Released: September 6, 2011
Lincoln, Neb. - Bob Uecker, former Major League Baseball player, sportscaster, comedian and actor known as "Mr. Baseball," will present the next Carson Lecture at the University of Nebraska-Lincoln on Nov. 4.
The University of Nebraska-Lincoln's Johnny Carson School of Theatre and Film will host the second Johnny Carson Lectureship at 3:30 p.m. on Friday, Nov. 4 in the Howell Theatre, located on the first floor of the Temple Building at 12th and R streets on UNL's city campus. The lecture is free and open to the public.
Johnny Carson School of Theatre and Film Director Paul Steger and Retired WOWT Sports Director Dave Webber will visit with Uecker about his nearly 60-year career in sports, broadcasting and entertainment. Video clips will also highlight his career.
The biennial Carson Lecture Series has been created to celebrate the contributions of entertainment icon and UNL alumnus Johnny Carson.
"By bringing those who knew or were influenced by Johnny to campus, the community can continue to celebrate Johnny's contributions to the entertainment industry," said Johnny Carson School of Theatre and Film Director Paul Steger. "The series is also a vehicle for students, faculty and the general public to gain a deeper understanding of the inner workings of The Tonight Show Starring Johnny Carson."
Uecker was raised in Milwaukee, Wis. He signed a professional contract with his hometown Milwaukee Braves in 1956 and made his major league debut as a catcher with the club in 1962. Uecker also played for the St. Louis Cardinals (and was a member of their 1964 World Champion club), and Philadelphia Phillies, before returning to the Braves, who had by then moved to Atlanta. His six-year major league career ended in 1967.
In 2011, Uecker is completing his 29th season as the Milwaukee Brewer's number one announcer.
Uecker was inducted into the National Radio Hall of Fame in 2001. In 2003, he received the Ford C. Frick Award, bestowed annually by the Baseball Hall of Fame to a broadcaster for "major contributions to baseball."
In 2005, Uecker's 50th year in professional baseball, the Milwaukee Brewers placed a number 50 in his honor in their "Ring of Honor." He has been named Wisconsin Sportscaster of the Year five times during his career and was inducted into the Wisconsin Sports Hall of Fame in 1998.
His big break can be traced to a 1969 visit with bandleader Al Hirt, who arranged an appearance for Uecker on The Tonight Show Starring Johnny Carson. Uecker became one of Carson's favorite guests, making more than 60 appearances before Carson retired in 1992.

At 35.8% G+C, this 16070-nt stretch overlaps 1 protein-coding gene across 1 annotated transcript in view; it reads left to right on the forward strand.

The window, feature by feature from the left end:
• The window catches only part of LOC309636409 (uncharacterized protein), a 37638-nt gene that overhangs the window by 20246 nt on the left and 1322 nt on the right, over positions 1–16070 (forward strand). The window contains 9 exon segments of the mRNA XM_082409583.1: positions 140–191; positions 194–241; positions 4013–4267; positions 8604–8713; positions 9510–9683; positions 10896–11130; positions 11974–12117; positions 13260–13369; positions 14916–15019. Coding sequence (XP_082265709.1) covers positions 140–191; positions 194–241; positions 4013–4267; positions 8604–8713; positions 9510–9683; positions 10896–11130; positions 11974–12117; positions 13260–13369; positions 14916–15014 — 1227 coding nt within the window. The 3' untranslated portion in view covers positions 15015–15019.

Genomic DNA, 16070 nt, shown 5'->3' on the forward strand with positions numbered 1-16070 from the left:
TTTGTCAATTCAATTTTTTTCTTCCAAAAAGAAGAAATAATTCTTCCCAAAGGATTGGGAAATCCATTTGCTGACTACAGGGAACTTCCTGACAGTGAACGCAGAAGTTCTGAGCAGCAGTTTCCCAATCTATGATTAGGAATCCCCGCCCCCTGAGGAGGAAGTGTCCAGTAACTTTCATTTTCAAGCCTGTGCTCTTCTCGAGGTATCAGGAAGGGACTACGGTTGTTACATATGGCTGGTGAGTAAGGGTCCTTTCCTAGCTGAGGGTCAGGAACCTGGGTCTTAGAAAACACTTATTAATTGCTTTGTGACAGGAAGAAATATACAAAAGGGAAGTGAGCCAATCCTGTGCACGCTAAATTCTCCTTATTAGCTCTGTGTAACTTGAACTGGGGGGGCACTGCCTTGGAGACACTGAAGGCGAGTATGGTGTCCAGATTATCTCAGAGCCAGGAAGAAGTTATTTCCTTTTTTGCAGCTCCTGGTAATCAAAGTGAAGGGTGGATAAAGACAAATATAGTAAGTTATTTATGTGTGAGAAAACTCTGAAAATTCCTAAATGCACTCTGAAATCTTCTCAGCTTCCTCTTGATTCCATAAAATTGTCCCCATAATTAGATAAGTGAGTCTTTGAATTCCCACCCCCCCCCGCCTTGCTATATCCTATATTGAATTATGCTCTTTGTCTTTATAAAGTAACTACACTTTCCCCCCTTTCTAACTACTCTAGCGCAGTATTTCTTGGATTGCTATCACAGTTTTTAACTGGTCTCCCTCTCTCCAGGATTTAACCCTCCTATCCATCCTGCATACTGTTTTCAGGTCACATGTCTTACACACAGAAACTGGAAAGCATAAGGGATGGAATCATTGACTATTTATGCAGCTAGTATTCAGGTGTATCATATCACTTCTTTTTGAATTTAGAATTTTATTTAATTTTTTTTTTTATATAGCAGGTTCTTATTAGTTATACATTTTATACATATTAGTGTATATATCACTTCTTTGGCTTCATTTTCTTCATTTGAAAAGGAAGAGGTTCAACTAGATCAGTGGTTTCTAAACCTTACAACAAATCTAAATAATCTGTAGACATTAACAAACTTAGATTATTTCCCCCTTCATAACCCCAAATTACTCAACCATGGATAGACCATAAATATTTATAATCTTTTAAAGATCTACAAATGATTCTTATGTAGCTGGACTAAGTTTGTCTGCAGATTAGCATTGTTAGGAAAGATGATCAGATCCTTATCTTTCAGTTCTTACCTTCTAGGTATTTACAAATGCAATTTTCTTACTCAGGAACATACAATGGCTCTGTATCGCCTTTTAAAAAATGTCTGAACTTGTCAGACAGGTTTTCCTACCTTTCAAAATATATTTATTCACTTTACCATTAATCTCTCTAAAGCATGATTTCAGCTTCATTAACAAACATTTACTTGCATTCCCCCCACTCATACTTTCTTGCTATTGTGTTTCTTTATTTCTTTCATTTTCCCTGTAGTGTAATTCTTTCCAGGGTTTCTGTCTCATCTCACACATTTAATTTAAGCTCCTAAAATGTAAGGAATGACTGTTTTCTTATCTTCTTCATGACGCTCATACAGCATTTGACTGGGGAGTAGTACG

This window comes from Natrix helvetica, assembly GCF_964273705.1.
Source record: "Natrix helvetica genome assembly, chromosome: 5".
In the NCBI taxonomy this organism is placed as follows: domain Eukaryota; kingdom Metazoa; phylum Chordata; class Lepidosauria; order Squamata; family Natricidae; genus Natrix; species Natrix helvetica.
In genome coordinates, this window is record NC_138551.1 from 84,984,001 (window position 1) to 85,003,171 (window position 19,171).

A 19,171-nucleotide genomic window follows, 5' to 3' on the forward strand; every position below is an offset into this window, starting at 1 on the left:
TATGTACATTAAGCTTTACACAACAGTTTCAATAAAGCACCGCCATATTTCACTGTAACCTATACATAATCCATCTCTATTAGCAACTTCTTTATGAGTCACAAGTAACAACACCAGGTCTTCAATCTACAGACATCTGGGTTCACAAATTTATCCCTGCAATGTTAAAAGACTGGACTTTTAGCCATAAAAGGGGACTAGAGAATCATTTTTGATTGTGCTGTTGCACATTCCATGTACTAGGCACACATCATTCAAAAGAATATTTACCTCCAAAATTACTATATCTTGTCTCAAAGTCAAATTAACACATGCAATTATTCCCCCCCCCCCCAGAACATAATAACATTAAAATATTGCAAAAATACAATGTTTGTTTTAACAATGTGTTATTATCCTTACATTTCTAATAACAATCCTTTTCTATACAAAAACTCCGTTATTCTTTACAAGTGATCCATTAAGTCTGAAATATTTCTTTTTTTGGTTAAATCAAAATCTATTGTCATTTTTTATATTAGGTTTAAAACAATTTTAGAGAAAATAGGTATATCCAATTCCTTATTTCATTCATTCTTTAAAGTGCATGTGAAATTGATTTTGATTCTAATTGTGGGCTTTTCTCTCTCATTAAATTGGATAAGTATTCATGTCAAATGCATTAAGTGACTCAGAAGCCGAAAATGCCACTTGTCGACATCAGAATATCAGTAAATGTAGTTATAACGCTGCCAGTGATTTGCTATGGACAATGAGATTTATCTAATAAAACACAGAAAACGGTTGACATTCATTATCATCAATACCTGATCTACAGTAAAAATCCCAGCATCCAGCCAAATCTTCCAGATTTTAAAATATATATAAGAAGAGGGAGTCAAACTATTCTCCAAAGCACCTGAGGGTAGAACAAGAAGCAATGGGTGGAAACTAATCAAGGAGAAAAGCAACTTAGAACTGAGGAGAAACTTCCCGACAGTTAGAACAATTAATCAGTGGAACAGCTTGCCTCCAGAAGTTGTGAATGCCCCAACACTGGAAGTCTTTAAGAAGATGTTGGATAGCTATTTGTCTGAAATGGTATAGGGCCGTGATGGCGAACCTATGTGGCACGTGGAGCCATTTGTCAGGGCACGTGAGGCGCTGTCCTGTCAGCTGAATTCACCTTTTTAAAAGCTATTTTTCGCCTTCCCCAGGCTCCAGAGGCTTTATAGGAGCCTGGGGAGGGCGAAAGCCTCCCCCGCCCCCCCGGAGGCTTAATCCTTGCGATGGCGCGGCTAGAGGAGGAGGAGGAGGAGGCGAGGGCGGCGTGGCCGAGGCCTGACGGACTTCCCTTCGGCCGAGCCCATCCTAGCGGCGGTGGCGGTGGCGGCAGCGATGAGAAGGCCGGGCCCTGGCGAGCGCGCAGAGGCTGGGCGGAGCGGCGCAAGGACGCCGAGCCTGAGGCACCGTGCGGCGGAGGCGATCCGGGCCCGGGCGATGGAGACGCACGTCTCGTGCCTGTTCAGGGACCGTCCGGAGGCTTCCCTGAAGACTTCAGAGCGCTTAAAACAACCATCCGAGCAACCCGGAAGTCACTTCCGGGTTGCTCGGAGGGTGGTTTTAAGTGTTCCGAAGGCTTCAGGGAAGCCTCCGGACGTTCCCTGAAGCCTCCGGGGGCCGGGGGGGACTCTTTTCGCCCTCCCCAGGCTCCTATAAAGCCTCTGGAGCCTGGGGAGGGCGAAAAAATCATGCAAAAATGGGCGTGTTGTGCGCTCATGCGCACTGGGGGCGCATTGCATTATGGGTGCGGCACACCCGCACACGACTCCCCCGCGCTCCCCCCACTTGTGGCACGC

A versatile talent, Uecker's credits go beyond guest appearances and play-by-play. In 1985, Uecker launched a television acting career as one of the stars of ABC's sitcom, "Mr. Belvedere," which put 122 episodes into syndication.
He also hosted two syndicated television shows, Bob Uecker's Wacky World of Sports and Bob Uecker's War of the Stars. He also appeared in a series of popular Miller Lite commercials. In one popular commercial from the 1980s, Uecker was seen preparing to watch a baseball game when an usher informs him he is in the wrong seat. Uecker remarks, "I must be in the front row," which became one of his catchphrases. The punch line was that his seat was actually in the nosebleed section. Since then, the farthest seats from the action in arenas and stadiums came to be known as "Uecker seats."
Uecker also appeared in the movie "Major League" and the sequel "Major League II."
His experience broadcasting Brewers games both on radio and television gained Uecker national recognition as he went on to serve as play-by-play announcer for ABC Sports coverage of Monday Night Baseball, the League Championship Series and the World Series.
Johnny Carson was born in Corning, Iowa, on Oct. 23, 1925, and grew up in Norfolk, Neb. He served in World War II in the Navy as an ensign before enrolling at the University of Nebraska in 1947. He received a bachelor of arts degree in radio and speech with a minor in physics in 1949.
He hosted The Tonight Show Starring Johnny Carson for 30 years, from 1962 to 1992. Carson earned six Emmy Awards, a Peabody Award and was inducted into the Television Academy Hall of Fame. He was awarded the Presidential Medal of Freedom in 1992 and received Kennedy Center Honors in 1993.
In 2004, Carson donated $5.3 million to the University of Nebraska Foundation to support theatre and film programs in the Hixson-Lied College of Fine and Performing Arts and to renovate and expand the Temple Building, at 12th and R sts., home to the theatre program and where Carson studied radio. In 2005, the University received an additional $5 million gift from the estate of Carson for endowed support of programs in theatre, film and broadcasting, following Carson's death on Jan. 23, 2005.
The University's Department of Theatre Arts was renamed the Johnny Carson School of Theatre and Film in 2005.